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Time to tune and repair recoil on Stihl FS85 trimmer

Discussion in 'Mechanic and Repair' started by roncan, Aug 13, 2010.

  1. roncan

    roncan LawnSite Member
    Posts: 2

    I recently brought my Stihl FS85R trimmer to a Stihl dealer to be diagnosed as it would not start. The clutch is starting to wear but is still a great machine with 110 psi compression. I knew it needed a new pawl (41331957201) and spring (00009980612) in the recoil and had left 2 of the 3 screws fastening the recoil loose (the third had vibrated out) to facilitate installation of the new parts.

    I was told I had to pay a $20 deposit upfront and that that money would be applied to any repairs if I chose to have the company fix the trimmer. If I did not want them to go ahead with the repairs, then they would keep the $20 for their work in diagnosing the problem. Well, I did not get a phone call telling me what was wrong with the trimmer and the expected option of wanting it repaired or not... Instead they phoned me and told me it was fixed and that I owed them almost $40 more!

    I was surprised when I saw the bill, as three quarters of an hour was spent to install a new pawl and spring and to tune the carburetor!! I would have expected the installation of the pawl and spring in the recoil to not take any more than 5 minutes (remove the 2 loose screws, install the pawl and spring, get a new screw, screw in the 3 screws). Similarly, the tuning of the carburetor I think should not have taken any more than 15 minutes.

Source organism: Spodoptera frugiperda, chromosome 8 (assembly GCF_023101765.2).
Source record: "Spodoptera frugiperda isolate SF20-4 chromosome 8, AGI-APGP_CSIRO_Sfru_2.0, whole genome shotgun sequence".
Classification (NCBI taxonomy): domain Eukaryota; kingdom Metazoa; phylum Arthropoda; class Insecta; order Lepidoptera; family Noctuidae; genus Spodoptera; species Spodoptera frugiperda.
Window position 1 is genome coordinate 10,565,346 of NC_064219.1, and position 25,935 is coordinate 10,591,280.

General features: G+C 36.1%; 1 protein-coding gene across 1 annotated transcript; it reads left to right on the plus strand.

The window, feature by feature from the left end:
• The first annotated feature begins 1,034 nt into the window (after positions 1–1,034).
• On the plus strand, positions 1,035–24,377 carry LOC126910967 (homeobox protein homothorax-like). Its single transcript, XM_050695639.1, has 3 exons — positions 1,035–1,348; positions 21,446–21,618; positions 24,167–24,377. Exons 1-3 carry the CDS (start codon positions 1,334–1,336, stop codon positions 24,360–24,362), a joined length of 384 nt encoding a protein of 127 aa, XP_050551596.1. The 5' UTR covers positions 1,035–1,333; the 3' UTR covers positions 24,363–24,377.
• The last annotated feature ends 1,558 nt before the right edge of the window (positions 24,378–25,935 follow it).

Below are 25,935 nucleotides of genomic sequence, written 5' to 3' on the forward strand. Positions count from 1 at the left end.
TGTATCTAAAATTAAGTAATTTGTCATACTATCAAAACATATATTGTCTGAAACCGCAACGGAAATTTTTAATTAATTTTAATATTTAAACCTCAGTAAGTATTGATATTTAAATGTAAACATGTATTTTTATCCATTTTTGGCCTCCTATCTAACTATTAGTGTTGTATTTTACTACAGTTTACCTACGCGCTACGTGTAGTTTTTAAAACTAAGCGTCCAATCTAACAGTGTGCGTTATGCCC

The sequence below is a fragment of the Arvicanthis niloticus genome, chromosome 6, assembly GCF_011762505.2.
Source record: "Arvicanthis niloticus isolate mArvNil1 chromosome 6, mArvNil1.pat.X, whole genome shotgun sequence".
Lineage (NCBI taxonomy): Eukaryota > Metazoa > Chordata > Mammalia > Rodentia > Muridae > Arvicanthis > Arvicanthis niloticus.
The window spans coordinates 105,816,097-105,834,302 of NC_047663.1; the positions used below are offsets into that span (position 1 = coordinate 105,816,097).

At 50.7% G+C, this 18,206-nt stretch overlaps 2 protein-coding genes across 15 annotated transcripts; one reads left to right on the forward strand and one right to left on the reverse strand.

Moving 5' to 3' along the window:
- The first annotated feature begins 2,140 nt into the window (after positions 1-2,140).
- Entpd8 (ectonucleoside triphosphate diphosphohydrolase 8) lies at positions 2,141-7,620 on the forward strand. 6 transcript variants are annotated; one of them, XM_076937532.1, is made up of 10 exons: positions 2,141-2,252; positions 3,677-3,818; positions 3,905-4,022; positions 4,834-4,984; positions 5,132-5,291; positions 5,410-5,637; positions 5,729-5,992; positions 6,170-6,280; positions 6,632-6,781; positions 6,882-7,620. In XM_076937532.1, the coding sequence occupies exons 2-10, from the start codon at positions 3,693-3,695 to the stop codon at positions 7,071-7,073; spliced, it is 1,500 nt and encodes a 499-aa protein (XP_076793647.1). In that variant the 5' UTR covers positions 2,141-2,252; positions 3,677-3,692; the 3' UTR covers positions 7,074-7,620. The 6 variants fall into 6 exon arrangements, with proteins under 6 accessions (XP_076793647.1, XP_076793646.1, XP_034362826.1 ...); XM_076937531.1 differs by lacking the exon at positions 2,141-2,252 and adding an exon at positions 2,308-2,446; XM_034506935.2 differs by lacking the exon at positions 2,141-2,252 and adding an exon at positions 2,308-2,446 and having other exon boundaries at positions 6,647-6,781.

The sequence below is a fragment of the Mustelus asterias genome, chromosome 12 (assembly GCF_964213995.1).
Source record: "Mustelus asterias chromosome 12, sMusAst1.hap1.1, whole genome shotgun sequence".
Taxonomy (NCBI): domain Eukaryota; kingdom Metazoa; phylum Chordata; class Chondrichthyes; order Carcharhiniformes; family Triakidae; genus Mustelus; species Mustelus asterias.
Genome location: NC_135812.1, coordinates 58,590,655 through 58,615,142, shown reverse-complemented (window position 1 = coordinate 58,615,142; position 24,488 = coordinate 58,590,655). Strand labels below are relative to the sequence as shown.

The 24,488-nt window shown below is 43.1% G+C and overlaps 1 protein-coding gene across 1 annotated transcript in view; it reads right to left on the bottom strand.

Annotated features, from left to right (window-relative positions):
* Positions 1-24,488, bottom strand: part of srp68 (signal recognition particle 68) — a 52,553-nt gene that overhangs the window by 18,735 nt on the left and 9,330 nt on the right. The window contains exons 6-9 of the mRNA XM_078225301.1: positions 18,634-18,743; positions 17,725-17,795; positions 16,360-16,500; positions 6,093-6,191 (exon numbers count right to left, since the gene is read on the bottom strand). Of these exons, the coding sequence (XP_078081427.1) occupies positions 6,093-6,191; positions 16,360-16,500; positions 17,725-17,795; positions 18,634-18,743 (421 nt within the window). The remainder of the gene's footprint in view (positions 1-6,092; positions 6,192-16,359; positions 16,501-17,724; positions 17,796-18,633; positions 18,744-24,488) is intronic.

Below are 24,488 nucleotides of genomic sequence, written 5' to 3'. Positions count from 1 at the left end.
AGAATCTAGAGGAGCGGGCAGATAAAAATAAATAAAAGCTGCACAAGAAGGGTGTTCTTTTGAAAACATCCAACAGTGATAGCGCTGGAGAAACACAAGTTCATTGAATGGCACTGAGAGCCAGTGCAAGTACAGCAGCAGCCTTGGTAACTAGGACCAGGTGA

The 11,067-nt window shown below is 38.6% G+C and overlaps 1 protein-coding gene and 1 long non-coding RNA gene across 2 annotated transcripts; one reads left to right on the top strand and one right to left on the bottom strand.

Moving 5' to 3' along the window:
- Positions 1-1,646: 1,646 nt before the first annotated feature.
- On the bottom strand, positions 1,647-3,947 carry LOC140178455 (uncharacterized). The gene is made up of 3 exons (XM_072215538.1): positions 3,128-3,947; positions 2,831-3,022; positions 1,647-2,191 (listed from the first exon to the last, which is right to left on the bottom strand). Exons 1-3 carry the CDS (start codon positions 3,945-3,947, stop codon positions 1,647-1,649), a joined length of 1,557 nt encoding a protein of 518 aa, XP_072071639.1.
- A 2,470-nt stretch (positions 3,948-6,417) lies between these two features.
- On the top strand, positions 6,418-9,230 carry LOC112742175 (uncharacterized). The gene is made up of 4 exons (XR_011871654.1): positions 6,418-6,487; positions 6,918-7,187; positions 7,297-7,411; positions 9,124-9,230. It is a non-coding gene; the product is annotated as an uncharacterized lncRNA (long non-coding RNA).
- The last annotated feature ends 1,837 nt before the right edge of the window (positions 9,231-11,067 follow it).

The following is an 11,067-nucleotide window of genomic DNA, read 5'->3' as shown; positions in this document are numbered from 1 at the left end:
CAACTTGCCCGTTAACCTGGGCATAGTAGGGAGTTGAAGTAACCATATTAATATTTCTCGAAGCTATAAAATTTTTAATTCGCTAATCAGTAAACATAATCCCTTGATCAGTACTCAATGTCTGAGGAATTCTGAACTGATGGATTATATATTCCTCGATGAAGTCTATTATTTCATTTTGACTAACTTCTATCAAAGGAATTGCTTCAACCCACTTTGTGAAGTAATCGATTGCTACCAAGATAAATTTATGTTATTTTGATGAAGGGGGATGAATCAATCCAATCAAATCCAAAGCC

What I would like to know is, what is a reasonable time to expect to have this work done? I am not an expert in this area of service. Perhaps my expected times of repair are not at all accurate.

    I can understand a repair shop wanting to charge a minimum for looking at the trimmer. However, If that is what they are expecting to do, then I think that is something that should be explained clearly upfront and secondly, it should be described as such on the bill.